I like the idea of your investing in various types of food that will encourage differing birds to stop by for a meal or two. Sounds like excellent entertainment to me. I bet that those birds love being invited to stop by, and tell their friends, too.

Someday, I hope to have the opportunity to have such a cafe.

Best wishes.

Cro Magnon said...

Fieldfares are the muscle-men of the Thrush family. We don't really see many here, but I have seen a few. I shan't begin to feed our birds for quite a while yet; not until the first frosts; then I give them fat balls and seeds.

Frances said...

Not seen any fieldfares yet, but we do often get them here ( Hertfordshire) I think that the robin(s) that fed voraciously from my window feeder last year must have either moved on or died, as the robin that is around now has refused to go anywhere near it for the mealworms, but will feed from the seed feeder round the corner by the kitchen window.

Frances said...

ps. We have some house sparrows around for the first time in 36 years!!

potty said...

We have just started the feeding of 'our' birds. We buy in bulk and often think that we could have had a really good meal out at a 3 or 4 Star venue for the price of their food. Then we realise how much better to spend on them, and the dog, and the fish....

Philip said...

Despite what is going on in the world, the arrival of Fieldfares is an important event in Nature's cycle. They're here in West Suffolk just down the road from Rachel. I'll keep on reading the papers but I'm also going to take up Countryside Tales idea of keeping a notepad ready to list sightings of new arrivals on my plot.

Bovey Belle said...

We spoke of you yesterday Pat, when we had our meet up, and said how we wished you could be there (and Sue from Suffolk). What a lot of chatterboxes we'd have been with 6 there - it was bad enough with 4!

I think Dawn mentioned possible snow this weekend (perish the thought). I had better get some more milk in and freeze it.

I think I saw a Fieldfare yesterday (in woodland along our valley) but we don't normally get them unless the weather really IS dire, and then they will come into the garden too. I've seen them "worming" in fields further up the valley when all is still green.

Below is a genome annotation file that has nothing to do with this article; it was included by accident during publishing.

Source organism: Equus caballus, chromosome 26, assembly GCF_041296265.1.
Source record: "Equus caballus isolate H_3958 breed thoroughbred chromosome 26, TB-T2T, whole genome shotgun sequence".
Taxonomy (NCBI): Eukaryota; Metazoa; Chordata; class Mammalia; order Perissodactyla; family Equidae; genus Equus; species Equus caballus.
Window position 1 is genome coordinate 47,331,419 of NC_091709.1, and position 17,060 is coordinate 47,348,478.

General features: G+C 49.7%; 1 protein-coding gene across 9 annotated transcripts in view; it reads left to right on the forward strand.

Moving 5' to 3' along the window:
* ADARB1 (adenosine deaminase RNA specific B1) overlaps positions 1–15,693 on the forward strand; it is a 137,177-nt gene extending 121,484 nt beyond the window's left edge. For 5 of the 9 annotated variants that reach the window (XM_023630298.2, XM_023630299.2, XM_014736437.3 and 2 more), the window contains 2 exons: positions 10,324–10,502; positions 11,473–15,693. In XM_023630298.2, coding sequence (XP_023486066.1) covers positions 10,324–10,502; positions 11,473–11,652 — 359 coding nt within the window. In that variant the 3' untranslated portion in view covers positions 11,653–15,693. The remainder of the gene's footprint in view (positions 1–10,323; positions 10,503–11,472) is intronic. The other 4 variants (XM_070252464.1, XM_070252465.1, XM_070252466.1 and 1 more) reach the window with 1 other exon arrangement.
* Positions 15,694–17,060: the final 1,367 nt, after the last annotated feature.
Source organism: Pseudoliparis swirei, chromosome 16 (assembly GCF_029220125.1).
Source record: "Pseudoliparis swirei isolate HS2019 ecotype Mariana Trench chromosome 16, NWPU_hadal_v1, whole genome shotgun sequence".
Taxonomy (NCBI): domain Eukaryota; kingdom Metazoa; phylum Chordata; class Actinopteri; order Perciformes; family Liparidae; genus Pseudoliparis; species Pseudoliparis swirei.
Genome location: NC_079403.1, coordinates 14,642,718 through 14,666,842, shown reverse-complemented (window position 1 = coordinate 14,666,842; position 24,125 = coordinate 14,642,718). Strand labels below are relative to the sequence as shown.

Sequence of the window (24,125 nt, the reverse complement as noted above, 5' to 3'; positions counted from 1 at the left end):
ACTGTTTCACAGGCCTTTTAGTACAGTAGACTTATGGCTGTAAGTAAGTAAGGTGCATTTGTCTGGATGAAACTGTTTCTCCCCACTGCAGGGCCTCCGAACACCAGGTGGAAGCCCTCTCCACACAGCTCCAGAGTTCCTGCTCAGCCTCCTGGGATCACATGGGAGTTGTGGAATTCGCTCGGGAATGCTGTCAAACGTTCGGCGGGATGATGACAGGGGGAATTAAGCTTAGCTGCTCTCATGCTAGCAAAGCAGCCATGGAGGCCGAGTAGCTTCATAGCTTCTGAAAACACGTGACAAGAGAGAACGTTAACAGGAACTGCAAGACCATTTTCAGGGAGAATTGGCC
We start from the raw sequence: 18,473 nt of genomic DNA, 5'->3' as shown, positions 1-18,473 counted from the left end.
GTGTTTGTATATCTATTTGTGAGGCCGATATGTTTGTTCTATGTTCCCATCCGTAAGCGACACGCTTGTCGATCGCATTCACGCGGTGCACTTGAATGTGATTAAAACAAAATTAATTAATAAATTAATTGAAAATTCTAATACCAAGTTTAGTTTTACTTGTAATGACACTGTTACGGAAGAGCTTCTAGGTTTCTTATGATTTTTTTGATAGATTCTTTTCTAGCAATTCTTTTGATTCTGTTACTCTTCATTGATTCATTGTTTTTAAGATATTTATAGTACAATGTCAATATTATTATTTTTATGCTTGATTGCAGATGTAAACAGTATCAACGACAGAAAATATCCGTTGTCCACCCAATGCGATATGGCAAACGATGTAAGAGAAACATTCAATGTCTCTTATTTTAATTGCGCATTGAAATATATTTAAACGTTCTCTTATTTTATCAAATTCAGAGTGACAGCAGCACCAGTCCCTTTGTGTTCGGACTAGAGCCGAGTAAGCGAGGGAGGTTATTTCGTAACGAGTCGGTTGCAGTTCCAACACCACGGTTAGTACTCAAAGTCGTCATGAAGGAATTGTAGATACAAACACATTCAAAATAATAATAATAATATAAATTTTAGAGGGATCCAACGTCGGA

The birds here are going crazy for the food and have got through a sack of seed in about a fortnight. I shall get Sunflower hearts next time and there should be a lot less waste and no weeds sprouting beneath the feeders. Woody Woodpecker has found both nut nets now and is always a delight to see. Our other visitors are House Sparrows (we support a big colony here), Chaffinches, Great and Blue Tits, Coal (or Marsh?) Tits. No Greenfinches (too wooded here I think) and Goldfinches only in the summer! Long Tailed Tits about the garden but not at the feeders. Must put some cheese out for Mr Blackbird (he loves the cat food leftovers . . .)

Midmarsh John said...

It's a few years since Fieldfares descended on the village. Last time was one snowy week when they spent a few days devouring windfall apples in a few gardens.

The History Anorak said...
This comment has been removed by the author.
thelma said...

Feeding the birds is always fun. We have two grey squirrels who haunt the bird table, but our little gatherings consist of chaffinches, also a gold crest, then there are robins, sparrows, blue tits, great tits and long tailed tits. Not forgetting of course collared doves, pigeons and pheasants. The only bird I do not see a lot of here in Yorkshire, is the magpie, whereas down in Essex there were plenty...

Granny Sue said...

We feed here in the States too, Pat, and enjoy watching them very much. I had never heard of Fieldfares before, shall have to go look up a photo. Our winter visitors are the usual: chickadee, titmouse, nuthatch, woodpeckers, juncos (they have not yet arrived, but we call them snowbirds and they usually do seem to drag the snow in on their tails when they finally get here). Sometimes a few goldfinch winter over, occasionally robins do too. And sparrows, we have those or various kinds. The most flambouyant in winter is the pileated woodpecker, a big brute of a woodpecker.

meigancam01 said...

Very Nice article.
Love to read your blogs.
Thanks for sharing these articles.

Simon Douglas Thompson said...

Fieldfares only come into town when the weather is really bad. When it is, as you say, they violently strip bushes - ornamental ones on the estate I run through - in flocks of a hundred or more.